The Sixth Sense


The sixth sense is about a boy who is capable to communicate with spirits but the spirits do not know they are dead. He then begins to see a “disheartened” child psychologist, played by Bruce Willis. This movie does a great job of portraying multiple different ways people deal with and think about death.

The first thing I noticed is that no one believed this little boy when he explained what was happening to him. Everyone’s first thought is just that he is crazy and making things up. This is able to show that people are either scared to believe someone could actually be seeing spirits or they are death denying and do not even want to think of something like that being possible.

When the little boy first starts seeing these spirits he is completely terrified of them. This is their way of showing how completely afraid of death people really are. It is an uncomfortable topic and even though we all know it has to happen eventually we are one hundred percent terrified of it, especially at a younger age. When the boy begins seeing his psychologist, Bruce Willis, Bruce begins to help him look at it a different way. This shows that adults are capable of a more rational, less terrified way to look at death. As the movie goes on they come to find out that the spirits are actually reaching out to this little boy to help them move on and find out what really happened to them. By the spirits not moving on this portrays the aspect of death that people are not always ready to let go and they do not want to.  At the very end of the movie you come to find out that Bruce Willis is actually a ghost himself and more so seeking his own counsel on how to cope and realize his own death.

As I stated before this movie does an amazing job showing the variety of different ways people think of death but ultimately it does show that we are a death denying culture. People either just don’t talk about it, don’t believe it, or are terrified of it and all of these are portrayed in just this single movie.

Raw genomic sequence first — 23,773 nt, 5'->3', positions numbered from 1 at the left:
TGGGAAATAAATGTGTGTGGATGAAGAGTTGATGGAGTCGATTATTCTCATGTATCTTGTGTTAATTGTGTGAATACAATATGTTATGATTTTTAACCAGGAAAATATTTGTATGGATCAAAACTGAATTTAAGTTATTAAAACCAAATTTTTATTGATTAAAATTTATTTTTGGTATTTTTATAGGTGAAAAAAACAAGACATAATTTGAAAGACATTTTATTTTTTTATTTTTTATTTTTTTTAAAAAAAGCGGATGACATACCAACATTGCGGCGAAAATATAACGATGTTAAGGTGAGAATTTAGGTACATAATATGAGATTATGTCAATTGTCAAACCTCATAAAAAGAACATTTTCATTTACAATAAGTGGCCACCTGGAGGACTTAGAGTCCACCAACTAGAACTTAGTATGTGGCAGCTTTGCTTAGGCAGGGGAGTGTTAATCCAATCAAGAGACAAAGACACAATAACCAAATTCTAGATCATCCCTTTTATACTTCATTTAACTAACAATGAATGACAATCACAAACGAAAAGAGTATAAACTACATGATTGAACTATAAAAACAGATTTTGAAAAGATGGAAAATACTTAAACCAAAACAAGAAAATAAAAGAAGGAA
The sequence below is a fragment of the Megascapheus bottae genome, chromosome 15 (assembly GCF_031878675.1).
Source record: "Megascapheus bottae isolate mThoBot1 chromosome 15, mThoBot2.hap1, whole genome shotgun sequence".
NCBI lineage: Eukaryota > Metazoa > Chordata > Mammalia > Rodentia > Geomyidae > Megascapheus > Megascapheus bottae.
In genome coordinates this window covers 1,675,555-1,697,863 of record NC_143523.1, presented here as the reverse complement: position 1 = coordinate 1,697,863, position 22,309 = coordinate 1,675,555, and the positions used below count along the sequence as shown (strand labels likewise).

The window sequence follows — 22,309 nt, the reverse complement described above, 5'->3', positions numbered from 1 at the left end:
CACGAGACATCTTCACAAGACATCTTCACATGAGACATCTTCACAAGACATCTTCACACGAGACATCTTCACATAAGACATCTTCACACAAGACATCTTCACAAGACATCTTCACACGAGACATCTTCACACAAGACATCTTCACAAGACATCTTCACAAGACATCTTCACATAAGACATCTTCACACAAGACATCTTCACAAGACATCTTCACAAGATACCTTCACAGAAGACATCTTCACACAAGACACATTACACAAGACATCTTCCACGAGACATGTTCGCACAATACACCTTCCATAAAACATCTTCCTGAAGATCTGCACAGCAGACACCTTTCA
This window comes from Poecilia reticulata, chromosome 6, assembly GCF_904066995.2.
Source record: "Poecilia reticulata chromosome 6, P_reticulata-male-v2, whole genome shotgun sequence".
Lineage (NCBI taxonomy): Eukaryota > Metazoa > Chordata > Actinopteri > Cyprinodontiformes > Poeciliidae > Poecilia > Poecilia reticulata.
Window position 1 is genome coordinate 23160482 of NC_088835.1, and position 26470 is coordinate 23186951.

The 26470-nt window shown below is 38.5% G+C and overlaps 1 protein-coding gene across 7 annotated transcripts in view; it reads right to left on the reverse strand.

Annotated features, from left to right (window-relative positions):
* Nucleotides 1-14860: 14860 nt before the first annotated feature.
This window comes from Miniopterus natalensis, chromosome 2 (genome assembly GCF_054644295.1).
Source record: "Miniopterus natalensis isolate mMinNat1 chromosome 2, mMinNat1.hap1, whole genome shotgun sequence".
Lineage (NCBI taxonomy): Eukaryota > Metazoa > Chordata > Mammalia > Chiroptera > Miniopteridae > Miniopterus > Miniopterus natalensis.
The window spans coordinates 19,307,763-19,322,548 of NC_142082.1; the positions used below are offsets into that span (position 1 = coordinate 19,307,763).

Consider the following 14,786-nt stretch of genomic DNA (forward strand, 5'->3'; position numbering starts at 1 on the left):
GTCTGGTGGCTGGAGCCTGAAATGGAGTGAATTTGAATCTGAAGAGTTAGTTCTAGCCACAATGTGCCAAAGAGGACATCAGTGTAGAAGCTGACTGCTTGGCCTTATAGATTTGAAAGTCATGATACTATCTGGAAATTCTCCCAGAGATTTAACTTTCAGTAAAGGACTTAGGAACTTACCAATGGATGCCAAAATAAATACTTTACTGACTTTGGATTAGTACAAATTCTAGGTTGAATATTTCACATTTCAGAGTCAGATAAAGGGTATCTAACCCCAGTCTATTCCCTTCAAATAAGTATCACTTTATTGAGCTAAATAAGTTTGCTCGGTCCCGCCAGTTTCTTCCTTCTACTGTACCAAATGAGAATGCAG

One thought on “The Sixth Sense

  1. I agree that this movie does a good job protraying a “death denying culture.” The characters could symbolize many different aspects of death. I believe that the “ghosts” symbolize our fears and insecurities about death — e.g. leaving loved ones behind, “unfinished business. These Ghost come to the child who can see them as a source of help to their un-resolved lives. This illustration could be another symbol for death — the unanswered questions and searching for a “power” or “someone” to answer our questions about what happens on the other side. To help aleviate those fears and insecurities mentioned above.
    The character that Bruce Willis plays I believe is much more complex than meets the eye. I believe you are right that the character is facing his own fears and insecurities by “helping” the child who sees ghosts. I believe that at end of the film when he realizes that he himself is dead he is coming to grips with not only the idea of universality but the idea that Death is something that happens on a personal level. His own self actualization about the concept of death is finally reached at this point in the film. He has come to the point to where all of the ideas about death are reached. Bruce Willis’ chracter shows the progression that we all take as human beings learning about death — his progression is just shown through the character’s therapy sessions instead of a lifespan.

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